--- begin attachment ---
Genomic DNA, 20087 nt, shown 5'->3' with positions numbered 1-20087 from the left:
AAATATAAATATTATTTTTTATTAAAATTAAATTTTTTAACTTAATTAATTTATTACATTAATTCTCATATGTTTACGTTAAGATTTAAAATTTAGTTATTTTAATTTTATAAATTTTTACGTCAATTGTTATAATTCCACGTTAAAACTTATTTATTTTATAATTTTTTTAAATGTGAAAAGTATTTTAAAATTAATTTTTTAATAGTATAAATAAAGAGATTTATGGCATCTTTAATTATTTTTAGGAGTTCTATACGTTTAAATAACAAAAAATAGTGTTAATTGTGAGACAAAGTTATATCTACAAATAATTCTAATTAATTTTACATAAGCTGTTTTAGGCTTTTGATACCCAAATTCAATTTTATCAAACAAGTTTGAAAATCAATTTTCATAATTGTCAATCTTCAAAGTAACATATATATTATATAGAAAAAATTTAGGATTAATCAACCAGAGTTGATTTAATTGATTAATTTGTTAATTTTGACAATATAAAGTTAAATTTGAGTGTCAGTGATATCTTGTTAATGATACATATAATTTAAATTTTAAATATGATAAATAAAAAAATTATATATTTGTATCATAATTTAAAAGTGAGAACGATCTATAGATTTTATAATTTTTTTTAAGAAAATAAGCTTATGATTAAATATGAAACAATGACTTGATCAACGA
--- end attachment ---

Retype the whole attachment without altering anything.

Genomic DNA, 20087 nt, shown 5'->3' with positions numbered 1-20087 from the left:
AAATATAAATATTATTTTTTATTAAAATTAAATTTTTTAACTTAATTAATTTATTACATTAATTCTCATATGTTTACGTTAAGATTTAAAATTTAGTTATTTTAATTTTATAAATTTTTACGTCAATTGTTATAATTCCACGTTAAAACTTATTTATTTTATAATTTTTTTAAATGTGAAAAGTATTTTAAAATTAATTTTTTAATAGTATAAATAAAGAGATTTATGGCATCTTTAATTATTTTTAGGAGTTCTATACGTTTAAATAACAAAAAATAGTGTTAATTGTGAGACAAAGTTATATCTACAAATAATTCTAATTAATTTTACATAAGCTGTTTTAGGCTTTTGATACCCAAATTCAATTTTATCAAACAAGTTTGAAAATCAATTTTCATAATTGTCAATCTTCAAAGTAACATATATATTATATAGAAAAAATTTAGGATTAATCAACCAGAGTTGATTTAATTGATTAATTTGTTAATTTTGACAATATAAAGTTAAATTTGAGTGTCAGTGATATCTTGTTAATGATACATATAATTTAAATTTTAAATATGATAAATAAAAAAATTATATATTTGTATCATAATTTAAAAGTGAGAACGATCTATAGATTTTATAATTTTTTTTAAGAAAATAAGCTTATGATTAAATATGAAACAATGACTTGATCAACGA